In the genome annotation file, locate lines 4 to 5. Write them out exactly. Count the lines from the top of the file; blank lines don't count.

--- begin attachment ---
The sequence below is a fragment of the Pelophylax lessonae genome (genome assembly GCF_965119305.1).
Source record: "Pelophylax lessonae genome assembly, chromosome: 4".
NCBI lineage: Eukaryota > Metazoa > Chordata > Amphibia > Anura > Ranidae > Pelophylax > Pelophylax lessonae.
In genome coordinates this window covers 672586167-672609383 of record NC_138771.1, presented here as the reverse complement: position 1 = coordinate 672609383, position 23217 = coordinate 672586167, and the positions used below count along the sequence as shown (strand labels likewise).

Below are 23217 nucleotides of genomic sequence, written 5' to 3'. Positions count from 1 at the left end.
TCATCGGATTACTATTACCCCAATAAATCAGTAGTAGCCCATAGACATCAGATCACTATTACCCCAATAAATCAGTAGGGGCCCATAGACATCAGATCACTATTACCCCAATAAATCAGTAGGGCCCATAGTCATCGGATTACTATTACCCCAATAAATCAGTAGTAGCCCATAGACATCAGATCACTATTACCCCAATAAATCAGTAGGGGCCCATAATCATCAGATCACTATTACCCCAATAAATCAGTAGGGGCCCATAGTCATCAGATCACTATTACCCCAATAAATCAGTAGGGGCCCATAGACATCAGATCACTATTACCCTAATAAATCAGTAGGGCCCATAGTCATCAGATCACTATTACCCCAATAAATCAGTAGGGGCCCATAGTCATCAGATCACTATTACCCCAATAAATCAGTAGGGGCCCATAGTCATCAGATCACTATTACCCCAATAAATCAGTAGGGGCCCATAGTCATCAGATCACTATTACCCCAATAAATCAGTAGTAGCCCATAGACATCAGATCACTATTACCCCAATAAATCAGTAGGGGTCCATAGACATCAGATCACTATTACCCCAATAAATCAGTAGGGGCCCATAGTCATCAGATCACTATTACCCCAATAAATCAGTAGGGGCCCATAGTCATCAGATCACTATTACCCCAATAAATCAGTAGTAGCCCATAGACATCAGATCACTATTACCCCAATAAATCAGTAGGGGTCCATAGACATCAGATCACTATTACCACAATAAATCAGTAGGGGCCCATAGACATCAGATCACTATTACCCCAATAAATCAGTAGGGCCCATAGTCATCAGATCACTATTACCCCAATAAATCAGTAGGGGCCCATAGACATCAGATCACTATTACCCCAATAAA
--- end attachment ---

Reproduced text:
In genome coordinates this window covers 672586167-672609383 of record NC_138771.1, presented here as the reverse complement: position 1 = coordinate 672609383, position 23217 = coordinate 672586167, and the positions used below count along the sequence as shown (strand labels likewise).

Below are 23217 nucleotides of genomic sequence, written 5' to 3'. Positions count from 1 at the left end.